This textbook discusses many different forms or art such as oil paint, watercolors, carvings, pottery, etc.
The streets and public spaces of London are rich with statues and monuments commemorating the great people of history. From the monumental Nelson's Column in Trafalgar Square and Sir Christopher Wren's Great Fire Monument to the charming Peter Pan statue in Kensington Gardens, and the bronze of Paddington Bear on the lawn of the railway station that gave him his name, the range of London's statues and monuments is huge. Some commemorate events, while others celebrate people, real and fictional. Some take the form of small reliefs, while others are huge pedimented bronzes, larger than life size. Executed in stone, bronze and a range of other materials, London's statues and monuments include work by some of the greatest sculptors.Shire first published a book on this subject in 1968, and for forty years it was a stalwart of the list, opening the eyes of countless Londoners and visitors to the capital to the sculptural splendour of the city. Peter Matthews has now produced an entirely new book on the subject, reorganised, rewritten, and reillustrated with a completely new set of specially taken photographs. Over 500 statues and monuments feature in this indispensible guide, and fascinating information about the sculptors and the stories behind the monuments make this book a uniquely useful resource for anyone wanting to gain a deeper insight into these wonderful adornments to the streets of the capital.
Looking at Laughter examines a heterogeneous corpus of visual material, from the crudely obscene to the exquisitely sophisticated and from the playful to the deadly serious--everything from street theater to erudite paintings parodying the emperor.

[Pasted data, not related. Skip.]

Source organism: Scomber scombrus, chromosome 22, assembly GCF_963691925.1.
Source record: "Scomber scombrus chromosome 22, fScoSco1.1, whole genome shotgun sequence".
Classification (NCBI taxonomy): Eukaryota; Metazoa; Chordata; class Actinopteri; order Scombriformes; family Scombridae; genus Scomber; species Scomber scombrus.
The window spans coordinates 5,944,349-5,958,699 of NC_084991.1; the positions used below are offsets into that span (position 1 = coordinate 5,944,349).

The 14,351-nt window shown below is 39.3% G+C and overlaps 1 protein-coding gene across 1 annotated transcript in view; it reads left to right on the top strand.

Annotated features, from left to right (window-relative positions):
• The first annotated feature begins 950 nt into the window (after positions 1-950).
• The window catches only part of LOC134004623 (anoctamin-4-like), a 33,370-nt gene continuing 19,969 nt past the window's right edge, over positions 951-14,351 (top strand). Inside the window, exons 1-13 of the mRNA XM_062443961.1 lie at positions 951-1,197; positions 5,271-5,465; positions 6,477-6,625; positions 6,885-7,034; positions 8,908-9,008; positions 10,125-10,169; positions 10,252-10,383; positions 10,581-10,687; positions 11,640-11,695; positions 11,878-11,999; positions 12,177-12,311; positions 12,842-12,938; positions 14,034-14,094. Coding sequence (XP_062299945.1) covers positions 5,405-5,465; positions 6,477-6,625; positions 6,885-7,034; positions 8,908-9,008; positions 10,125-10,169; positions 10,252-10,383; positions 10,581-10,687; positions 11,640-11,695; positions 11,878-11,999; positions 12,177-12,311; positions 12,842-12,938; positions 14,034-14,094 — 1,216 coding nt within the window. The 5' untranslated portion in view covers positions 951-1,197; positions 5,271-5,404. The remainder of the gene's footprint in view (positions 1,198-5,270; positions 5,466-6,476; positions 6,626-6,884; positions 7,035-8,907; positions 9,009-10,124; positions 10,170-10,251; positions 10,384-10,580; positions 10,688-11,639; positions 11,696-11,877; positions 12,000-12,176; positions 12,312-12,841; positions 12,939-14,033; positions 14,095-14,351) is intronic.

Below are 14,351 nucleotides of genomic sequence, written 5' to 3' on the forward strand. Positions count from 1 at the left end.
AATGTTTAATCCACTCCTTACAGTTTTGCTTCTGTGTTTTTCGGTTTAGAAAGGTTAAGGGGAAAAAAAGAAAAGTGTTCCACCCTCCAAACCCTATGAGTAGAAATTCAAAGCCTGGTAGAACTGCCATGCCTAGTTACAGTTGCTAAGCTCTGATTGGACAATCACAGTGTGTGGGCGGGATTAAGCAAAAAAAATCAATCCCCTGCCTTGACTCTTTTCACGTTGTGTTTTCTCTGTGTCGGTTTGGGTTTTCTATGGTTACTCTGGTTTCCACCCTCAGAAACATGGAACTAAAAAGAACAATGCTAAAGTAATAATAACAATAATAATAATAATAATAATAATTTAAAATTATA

Despite all the visual distractions of the digital age, one low-tech form of mass communication remains as popular as ever: the lost pet poster. Stapled to telephone poles and bulletin boards in cities and suburbs worldwide, these often hastily made signs are quirky combinations of hand-drawn illustration, emotional longing, and surprisingly offbeat humor. For more than a decade, artist and animal lover Ian Phillips collected lost and found pet posters from around the world.LOST features the most notable selections from Phillips's collection chosen for their cleverness, humor, sorrow, entreaties, rewards, and--in several instances--sheer outlandishness. Featuring a veritable Noah's ark of animals--from everyday pets such as dog, cats, hamsters, and turtles to more unusual companions, including ferrets, parrots, cows, and cockatiels--these remarkable posters are their own form of folk art. Telling tales of friendship, loss, and hope, they are a powerful testament to the love and devotion shared by pet owners everywhere.
In this book, journalist and biographer Caroline Moore Head explores Schliemann's extraordinary life and tells how he contrived to smuggle part of the treasure from his dig in Asia Minor to his government in Berlin.
Infuse your images with glowing, luminous light, From high-profile wedding and portrait photographer Elizabeth Messina comes this beautiful guide to shooting lush, romantic portraits exclusively in natural light. Whether you're photographing children, weddings, maternity and boudoir, or portraits of any kind, The Luminous Portrait will inspire you with Elizabeth's personal approach and award-wining images, sharing the art to making flattering portraits that appear "lit from within."